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Admiral David D. Porter, The Naval History of the Civil War. 6 2 Browse Search
The Daily Dispatch: December 3, 1860., [Electronic resource] 2 0 Browse Search
Rebellion Record: a Diary of American Events: Documents and Narratives, Volume 1. (ed. Frank Moore) 1 1 Browse Search
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Browsing named entities in Admiral David D. Porter, The Naval History of the Civil War.. You can also browse the collection for Richard Ellis or search for Richard Ellis in all documents.

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Admiral David D. Porter, The Naval History of the Civil War., Chapter 25: capture of Fort Hindman or Arkansas Post. (search)
Dales, George Munday and G. D. Little; Acting-Master's Mate, J. J. Perkins; Acting-Engineers, W. A. Willey, Salmuel Ecoff and James Cutter. Ram little rebel. Acting-Volunteer-Lieutenant, Thomas B. Gregory; Acting-Ensign, N. T. Rennell; Acting-Master's Mate, J. S. Flint; Acting-Engineers, A. E. Giles, A. M. Smith and Robert Russell. Steamer great Western. Acting-Volunteer-Lieutenant, Wm. F. Hamilton; Acting-Assistant Paymaster, J. S. Harvey; Acting Master, J. C. Little; Acting-Ensign, Richard Ellis; Acting-Master's Mates, L. F. Knapp and Richard Mitchell: Acting-Chief Engineer, Chas. Christopher; Engineers, Jos. Goodwin, B. A. Farmer and G. S. Baker; Acting-Gunner, Robert Sherman; Acting-Carpenter, Jos. Morton. Steamer judge Torrence. Acting-Volunteer-Lieutenant, J. F. Richardson; Acting-Ensign, Jeremiah Irwin; Acting-Master's Mate, James Ross; Acting-Chief Engineer, P. R. Hartwig; Engineers, J. Stough, J. C. Barr and W. Y. Sedman. Steamer New Era. Acting-Master,
Admiral David D. Porter, The Naval History of the Civil War., Chapter 26: siege of Vicksburg. (search)
t slow progress until the morning of the 16th, when, about ten miles below Natchez, I met the steamboat Era No. 5, having on board Colonel Ellet, of the rain fleet, and a portion of the officers and crew of the steamer Queen of the West. I then learned for the first time of the loss of that boat, and after consulting with Colonel Ellet, I concluded to continue on down as far as the mouth of the Red River. On the afternoon of the same day I got under way, the Era No. 5, leading. On nearing Ellis's Cliffs the Era made the prearranged signal of danger ahead, soon after which. I made out the rebel steamer Webb. Before I got within range of the Webb she had turned and was standing down stream with great speed. I fired two shots from the 11-inch guns but both fell short of her. She soon ran out The iron clad Indianola. of sight, and in consequence of a thick fog setting in I could not continue the chase but was obliged to anchor. I reached the mouth of the Red River on the 17th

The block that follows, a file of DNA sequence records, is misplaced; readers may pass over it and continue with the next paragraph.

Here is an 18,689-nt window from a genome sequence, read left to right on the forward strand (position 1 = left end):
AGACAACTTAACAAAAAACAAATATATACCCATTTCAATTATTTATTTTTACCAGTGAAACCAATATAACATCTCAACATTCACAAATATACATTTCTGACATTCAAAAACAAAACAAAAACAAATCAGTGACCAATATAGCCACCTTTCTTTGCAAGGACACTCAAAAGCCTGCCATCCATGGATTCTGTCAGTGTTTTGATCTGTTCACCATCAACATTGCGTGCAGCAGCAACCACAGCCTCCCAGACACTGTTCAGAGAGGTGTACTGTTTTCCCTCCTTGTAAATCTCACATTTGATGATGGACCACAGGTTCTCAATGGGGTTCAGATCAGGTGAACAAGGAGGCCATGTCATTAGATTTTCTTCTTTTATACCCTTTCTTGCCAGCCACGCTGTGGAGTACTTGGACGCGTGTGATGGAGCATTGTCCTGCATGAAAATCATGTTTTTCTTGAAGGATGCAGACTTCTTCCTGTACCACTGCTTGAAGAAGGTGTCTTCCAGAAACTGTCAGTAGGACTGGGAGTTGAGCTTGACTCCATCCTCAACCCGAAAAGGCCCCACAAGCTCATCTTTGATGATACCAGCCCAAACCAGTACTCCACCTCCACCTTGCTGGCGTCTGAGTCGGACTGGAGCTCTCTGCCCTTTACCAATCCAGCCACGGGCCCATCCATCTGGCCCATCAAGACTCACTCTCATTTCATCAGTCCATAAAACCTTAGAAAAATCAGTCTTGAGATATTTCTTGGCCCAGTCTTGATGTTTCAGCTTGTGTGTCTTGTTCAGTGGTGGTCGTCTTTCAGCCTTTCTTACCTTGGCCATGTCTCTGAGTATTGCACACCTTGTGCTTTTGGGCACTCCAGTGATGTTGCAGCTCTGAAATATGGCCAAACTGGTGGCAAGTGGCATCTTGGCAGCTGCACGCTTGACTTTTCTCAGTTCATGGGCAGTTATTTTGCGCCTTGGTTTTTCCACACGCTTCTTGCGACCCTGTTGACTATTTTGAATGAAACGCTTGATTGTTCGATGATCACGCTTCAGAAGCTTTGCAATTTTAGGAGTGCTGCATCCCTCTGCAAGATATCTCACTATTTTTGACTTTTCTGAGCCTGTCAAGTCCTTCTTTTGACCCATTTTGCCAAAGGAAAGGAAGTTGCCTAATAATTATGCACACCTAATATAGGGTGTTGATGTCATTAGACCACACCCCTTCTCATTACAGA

Admiral David D. Porter, The Naval History of the Civil War., Chapter 30: (search)
Mierstang, and Acting-Third Assistant O. Rosebush. Tug Dahlia. Acting-Ensign, Thomas Wright; Acting-Master's Mate, W. H. Strope; Engineers, B. Nannah and H. Sullivan. Tug Pansy. Acting-Ensign, D. C. Bowers; Acting-Master's Mate, S. Johnson; Acting-Second-Assistant Engineers, J. W. Lindsey and F. H. Majors. Steamer great Western (powder Vessel.) *Acting-Volunteer-Lieutenant, Wm. F. Hamilton; Acting-Assistant Paymaster, Jos. S. Harvey; Acting-Master, J. C. Little; Acting-Ensign, Richard Ellis; Acting-Master's Mates, L. F. Knapp and R. Mitchell; Engineers, Chas. Christopher, Joseph Goodwin, B. A. Farmer and G. S. Baker; Acting-Gunner, Robert Sherman; Acting-Carpenter, Joseph Morton. Steamer * Acting-Volunteer-Lieutenant J. F. Richardson; Acting-Ensign, Jeremiah Irwin; Acting-Master's Mate, James Ross; Engineers, P. R. Hartwig, J. Stough, John C. Barr and W. Y. Sedman. Mortar boats. Commanded by Gunner * Eugene Mack, afterwards by *Ensign Miller. Vessels
Admiral David D. Porter, The Naval History of the Civil War., Chapter 31: operations of Farragut's vessels on the coast of Texas, etc. (search)
ariposa, intending to examine the mouth of the Amite River. The pilot stated that there was always five feet of water there, but the vessel struck on a sunken snag and stuck fast. Everything possible was being done to relieve the vessel and get her off, when they were attacked by a force of concealed riflemen and a brisk engagement took place, in which the Barrataria used her guns and also musketry with good effect. There were on board the Barrataria Colonel Clarke, Captain Gordon, Lieutenant Ellis, and ten privates of the 6th Michigan Volunteers; the latter did good service with their rifles. The engagement lasted over half an hour, when the enemy ceased firing. Efforts were still made to get the Barrataria off, but without avail. The bow gun was spiked and thrown overboard and the water blown out of the boilers; the Barrataria still stuck fast. Fearing that the vessel might fall into the hands of the enemy, Acting Ensign Perkins got his crew and passengers into boats, an